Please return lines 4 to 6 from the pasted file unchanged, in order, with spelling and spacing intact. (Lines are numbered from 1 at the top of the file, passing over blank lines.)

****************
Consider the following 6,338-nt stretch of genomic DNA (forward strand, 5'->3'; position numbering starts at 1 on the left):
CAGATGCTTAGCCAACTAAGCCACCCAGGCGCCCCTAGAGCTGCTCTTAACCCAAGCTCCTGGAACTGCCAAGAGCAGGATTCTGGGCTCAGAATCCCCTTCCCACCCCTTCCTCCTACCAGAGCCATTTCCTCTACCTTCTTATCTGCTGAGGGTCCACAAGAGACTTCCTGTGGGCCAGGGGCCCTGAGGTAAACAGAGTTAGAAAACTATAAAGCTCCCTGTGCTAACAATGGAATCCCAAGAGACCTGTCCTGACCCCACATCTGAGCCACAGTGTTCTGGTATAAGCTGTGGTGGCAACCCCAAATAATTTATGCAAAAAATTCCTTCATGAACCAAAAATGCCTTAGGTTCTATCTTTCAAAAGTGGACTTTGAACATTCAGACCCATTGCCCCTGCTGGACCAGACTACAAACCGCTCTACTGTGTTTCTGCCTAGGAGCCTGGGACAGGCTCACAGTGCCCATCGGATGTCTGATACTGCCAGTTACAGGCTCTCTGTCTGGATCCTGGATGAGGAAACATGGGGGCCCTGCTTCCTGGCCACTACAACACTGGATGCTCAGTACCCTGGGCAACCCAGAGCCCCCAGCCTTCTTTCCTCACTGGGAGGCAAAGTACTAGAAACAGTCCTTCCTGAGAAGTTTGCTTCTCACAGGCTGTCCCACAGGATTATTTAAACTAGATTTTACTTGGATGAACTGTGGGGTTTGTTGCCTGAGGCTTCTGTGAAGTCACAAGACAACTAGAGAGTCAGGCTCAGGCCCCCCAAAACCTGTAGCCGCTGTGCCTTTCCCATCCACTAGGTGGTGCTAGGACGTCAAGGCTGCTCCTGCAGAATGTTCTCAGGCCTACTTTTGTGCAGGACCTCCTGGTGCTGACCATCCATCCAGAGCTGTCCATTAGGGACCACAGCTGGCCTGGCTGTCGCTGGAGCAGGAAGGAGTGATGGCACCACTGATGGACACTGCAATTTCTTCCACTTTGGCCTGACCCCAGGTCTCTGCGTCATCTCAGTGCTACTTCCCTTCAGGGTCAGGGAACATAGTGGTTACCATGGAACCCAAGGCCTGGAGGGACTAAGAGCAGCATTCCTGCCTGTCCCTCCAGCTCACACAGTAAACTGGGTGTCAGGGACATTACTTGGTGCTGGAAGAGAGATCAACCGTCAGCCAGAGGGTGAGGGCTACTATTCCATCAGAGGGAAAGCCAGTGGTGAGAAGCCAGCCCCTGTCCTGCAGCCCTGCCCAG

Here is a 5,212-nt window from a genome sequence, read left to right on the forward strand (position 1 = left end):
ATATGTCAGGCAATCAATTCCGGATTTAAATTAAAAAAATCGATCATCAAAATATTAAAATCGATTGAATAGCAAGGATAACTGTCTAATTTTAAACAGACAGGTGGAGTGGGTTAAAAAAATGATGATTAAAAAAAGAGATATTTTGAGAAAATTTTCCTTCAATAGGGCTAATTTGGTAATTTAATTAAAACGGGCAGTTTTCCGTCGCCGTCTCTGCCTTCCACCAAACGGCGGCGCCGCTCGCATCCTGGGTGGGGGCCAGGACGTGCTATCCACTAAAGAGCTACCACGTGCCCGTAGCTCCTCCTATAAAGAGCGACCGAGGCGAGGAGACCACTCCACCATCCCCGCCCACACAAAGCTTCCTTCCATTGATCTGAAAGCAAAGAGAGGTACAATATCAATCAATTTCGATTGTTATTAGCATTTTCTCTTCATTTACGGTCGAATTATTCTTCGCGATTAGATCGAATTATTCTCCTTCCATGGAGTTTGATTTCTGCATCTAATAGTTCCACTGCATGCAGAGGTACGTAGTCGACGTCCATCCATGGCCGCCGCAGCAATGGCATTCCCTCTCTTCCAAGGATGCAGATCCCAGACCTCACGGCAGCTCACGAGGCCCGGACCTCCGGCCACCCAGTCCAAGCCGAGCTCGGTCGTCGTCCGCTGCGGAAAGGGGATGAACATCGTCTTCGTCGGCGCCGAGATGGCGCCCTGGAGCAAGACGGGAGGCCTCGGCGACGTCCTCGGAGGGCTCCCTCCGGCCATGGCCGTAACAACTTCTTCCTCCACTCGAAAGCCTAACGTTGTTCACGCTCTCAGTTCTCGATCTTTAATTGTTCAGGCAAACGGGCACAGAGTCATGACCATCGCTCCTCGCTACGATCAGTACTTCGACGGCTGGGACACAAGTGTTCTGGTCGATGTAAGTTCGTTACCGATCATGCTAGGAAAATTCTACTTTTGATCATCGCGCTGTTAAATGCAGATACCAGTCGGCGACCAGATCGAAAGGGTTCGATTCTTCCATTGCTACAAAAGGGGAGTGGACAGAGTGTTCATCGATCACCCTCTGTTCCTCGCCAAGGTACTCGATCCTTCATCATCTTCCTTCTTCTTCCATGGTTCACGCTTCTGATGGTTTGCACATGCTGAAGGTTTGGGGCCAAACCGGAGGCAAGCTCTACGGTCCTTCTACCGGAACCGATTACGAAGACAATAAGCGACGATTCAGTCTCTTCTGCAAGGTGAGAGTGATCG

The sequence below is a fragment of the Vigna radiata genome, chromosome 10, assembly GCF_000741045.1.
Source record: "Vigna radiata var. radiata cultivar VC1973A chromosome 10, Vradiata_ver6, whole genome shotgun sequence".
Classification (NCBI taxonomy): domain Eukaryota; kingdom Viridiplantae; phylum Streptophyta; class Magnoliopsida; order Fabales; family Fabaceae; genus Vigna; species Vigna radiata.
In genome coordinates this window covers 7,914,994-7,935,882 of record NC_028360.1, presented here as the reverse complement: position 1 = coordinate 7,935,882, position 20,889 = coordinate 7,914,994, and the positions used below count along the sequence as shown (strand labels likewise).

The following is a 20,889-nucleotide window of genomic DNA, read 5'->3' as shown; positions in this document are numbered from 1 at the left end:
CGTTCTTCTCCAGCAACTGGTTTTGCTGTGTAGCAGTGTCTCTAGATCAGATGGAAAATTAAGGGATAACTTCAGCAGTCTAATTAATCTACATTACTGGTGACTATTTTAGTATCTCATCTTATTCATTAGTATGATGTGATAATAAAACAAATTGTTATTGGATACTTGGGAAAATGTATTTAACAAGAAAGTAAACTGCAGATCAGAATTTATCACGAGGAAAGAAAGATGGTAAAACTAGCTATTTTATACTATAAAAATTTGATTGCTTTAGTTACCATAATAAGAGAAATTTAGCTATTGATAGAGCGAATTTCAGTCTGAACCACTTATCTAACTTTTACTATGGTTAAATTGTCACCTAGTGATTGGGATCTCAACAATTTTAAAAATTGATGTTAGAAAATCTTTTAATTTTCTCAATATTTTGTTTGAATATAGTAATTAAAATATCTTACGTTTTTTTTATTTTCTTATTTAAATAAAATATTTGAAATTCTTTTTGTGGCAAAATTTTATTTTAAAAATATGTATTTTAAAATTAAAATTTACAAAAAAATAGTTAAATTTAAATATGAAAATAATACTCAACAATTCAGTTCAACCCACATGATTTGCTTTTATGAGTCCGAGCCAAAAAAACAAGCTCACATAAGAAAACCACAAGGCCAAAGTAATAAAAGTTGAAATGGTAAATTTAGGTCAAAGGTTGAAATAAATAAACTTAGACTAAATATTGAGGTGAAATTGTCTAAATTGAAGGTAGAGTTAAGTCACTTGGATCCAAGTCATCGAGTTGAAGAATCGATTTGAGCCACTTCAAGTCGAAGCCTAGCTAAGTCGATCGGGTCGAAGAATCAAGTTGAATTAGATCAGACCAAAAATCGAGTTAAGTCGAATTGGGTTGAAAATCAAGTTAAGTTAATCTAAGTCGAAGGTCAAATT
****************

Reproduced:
ATATGTCAGGCAATCAATTCCGGATTTAAATTAAAAAAATCGATCATCAAAATATTAAAATCGATTGAATAGCAAGGATAACTGTCTAATTTTAAACAGACAGGTGGAGTGGGTTAAAAAAATGATGATTAAAAAAAGAGATATTTTGAGAAAATTTTCCTTCAATAGGGCTAATTTGGTAATTTAATTAAAACGGGCAGTTTTCCGTCGCCGTCTCTGCCTTCCACCAAACGGCGGCGCCGCTCGCATCCTGGGTGGGGGCCAGGACGTGCTATCCACTAAAGAGCTACCACGTGCCCGTAGCTCCTCCTATAAAGAGCGACCGAGGCGAGGAGACCACTCCACCATCCCCGCCCACACAAAGCTTCCTTCCATTGATCTGAAAGCAAAGAGAGGTACAATATCAATCAATTTCGATTGTTATTAGCATTTTCTCTTCATTTACGGTCGAATTATTCTTCGCGATTAGATCGAATTATTCTCCTTCCATGGAGTTTGATTTCTGCATCTAATAGTTCCACTGCATGCAGAGGTACGTAGTCGACGTCCATCCATGGCCGCCGCAGCAATGGCATTCCCTCTCTTCCAAGGATGCAGATCCCAGACCTCACGGCAGCTCACGAGGCCCGGACCTCCGGCCACCCAGTCCAAGCCGAGCTCGGTCGTCGTCCGCTGCGGAAAGGGGATGAACATCGTCTTCGTCGGCGCCGAGATGGCGCCCTGGAGCAAGACGGGAGGCCTCGGCGACGTCCTCGGAGGGCTCCCTCCGGCCATGGCCGTAACAACTTCTTCCTCCACTCGAAAGCCTAACGTTGTTCACGCTCTCAGTTCTCGATCTTTAATTGTTCAGGCAAACGGGCACAGAGTCATGACCATCGCTCCTCGCTACGATCAGTACTTCGACGGCTGGGACACAAGTGTTCTGGTCGATGTAAGTTCGTTACCGATCATGCTAGGAAAATTCTACTTTTGATCATCGCGCTGTTAAATGCAGATACCAGTCGGCGACCAGATCGAAAGGGTTCGATTCTTCCATTGCTACAAAAGGGGAGTGGACAGAGTGTTCATCGATCACCCTCTGTTCCTCGCCAAGGTACTCGATCCTTCATCATCTTCCTTCTTCTTCCATGGTTCACGCTTCTGATGGTTTGCACATGCTGAAGGTTTGGGGCCAAACCGGAGGCAAGCTCTACGGTCCTTCTACCGGAACCGATTACGAAGACAATAAGCGACGATTCAGTCTCTTCTGCAAGGTGAGAGTGATCG

The sequence below is a fragment of the Vigna radiata genome, chromosome 10, assembly GCF_000741045.1.
Source record: "Vigna radiata var. radiata cultivar VC1973A chromosome 10, Vradiata_ver6, whole genome shotgun sequence".